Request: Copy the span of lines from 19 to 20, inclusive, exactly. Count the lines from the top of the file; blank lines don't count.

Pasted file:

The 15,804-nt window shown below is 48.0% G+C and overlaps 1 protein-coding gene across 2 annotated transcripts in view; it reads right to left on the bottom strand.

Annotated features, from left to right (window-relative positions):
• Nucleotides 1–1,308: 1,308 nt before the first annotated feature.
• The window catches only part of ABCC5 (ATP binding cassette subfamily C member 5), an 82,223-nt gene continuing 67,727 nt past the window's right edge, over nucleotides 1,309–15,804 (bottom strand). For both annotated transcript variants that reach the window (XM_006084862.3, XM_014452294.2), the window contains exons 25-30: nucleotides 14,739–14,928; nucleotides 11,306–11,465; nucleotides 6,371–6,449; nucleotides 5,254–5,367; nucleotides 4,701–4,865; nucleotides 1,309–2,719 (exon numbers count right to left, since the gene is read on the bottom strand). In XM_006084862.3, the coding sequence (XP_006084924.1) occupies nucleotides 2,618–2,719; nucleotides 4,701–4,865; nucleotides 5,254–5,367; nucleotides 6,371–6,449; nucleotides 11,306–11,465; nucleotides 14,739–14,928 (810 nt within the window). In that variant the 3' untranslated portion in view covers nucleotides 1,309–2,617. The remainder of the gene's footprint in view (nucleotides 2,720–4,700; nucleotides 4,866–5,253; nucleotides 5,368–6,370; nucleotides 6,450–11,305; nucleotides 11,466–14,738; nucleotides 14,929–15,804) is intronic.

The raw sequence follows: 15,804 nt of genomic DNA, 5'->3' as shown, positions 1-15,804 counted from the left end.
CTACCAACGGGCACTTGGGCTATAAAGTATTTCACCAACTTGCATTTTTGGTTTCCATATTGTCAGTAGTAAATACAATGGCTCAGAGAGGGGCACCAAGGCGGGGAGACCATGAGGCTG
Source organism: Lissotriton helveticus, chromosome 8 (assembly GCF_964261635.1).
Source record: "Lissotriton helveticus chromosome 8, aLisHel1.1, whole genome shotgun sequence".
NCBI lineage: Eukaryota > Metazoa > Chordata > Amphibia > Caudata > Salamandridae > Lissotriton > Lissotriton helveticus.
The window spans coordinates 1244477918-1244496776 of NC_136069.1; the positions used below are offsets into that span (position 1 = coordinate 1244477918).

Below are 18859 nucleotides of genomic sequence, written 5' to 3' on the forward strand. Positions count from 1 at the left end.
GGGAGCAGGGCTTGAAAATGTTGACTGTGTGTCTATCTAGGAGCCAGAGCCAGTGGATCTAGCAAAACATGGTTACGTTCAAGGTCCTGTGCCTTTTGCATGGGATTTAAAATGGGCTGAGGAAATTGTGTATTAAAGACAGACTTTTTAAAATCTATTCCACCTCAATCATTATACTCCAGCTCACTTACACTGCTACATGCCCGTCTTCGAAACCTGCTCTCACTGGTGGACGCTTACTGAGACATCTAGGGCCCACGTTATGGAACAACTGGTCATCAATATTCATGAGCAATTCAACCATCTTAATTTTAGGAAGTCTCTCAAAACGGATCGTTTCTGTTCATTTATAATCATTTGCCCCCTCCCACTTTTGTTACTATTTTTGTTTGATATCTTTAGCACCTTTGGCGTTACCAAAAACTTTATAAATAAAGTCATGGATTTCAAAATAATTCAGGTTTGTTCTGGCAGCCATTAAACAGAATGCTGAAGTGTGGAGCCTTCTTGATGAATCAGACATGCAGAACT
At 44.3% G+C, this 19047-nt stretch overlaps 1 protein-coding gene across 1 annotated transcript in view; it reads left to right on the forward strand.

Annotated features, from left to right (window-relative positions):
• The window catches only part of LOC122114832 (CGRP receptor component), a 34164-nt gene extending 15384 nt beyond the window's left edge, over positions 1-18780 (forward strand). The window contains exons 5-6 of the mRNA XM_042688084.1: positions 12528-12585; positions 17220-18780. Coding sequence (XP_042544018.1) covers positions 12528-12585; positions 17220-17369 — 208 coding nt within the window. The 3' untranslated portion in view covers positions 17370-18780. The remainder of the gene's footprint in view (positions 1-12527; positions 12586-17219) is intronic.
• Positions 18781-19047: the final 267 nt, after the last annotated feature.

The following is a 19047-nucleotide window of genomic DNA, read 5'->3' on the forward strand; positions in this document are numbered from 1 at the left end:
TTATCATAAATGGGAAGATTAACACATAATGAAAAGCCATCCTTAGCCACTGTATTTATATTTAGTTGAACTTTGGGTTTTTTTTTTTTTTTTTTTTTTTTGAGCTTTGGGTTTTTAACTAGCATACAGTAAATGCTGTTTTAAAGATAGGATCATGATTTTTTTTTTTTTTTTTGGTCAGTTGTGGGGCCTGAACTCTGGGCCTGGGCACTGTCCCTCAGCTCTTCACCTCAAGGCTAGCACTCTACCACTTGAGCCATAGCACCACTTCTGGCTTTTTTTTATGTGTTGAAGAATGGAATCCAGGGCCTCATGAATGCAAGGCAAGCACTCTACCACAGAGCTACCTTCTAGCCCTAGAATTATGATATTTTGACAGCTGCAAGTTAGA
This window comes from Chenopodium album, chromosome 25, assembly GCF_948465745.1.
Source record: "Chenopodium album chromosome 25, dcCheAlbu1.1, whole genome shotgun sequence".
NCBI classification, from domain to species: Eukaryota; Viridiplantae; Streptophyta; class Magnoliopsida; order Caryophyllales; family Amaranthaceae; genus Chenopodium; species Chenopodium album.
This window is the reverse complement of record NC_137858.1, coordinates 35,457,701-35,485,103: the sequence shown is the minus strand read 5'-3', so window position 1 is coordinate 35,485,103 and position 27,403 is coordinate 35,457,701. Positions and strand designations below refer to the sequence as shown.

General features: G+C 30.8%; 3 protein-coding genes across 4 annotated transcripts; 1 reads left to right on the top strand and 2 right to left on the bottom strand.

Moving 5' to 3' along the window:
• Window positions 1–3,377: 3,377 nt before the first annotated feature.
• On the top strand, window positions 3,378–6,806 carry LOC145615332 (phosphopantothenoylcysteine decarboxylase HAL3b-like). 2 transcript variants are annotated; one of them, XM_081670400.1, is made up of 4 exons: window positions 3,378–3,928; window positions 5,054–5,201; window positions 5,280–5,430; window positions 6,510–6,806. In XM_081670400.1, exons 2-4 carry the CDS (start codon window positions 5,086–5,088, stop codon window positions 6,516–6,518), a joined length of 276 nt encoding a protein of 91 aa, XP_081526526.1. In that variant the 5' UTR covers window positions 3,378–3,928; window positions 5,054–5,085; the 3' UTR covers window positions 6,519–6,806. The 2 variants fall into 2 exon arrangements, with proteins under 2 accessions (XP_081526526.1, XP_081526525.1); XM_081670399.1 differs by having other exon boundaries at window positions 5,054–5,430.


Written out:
This window comes from Chenopodium album, chromosome 25, assembly GCF_948465745.1.
Source record: "Chenopodium album chromosome 25, dcCheAlbu1.1, whole genome shotgun sequence".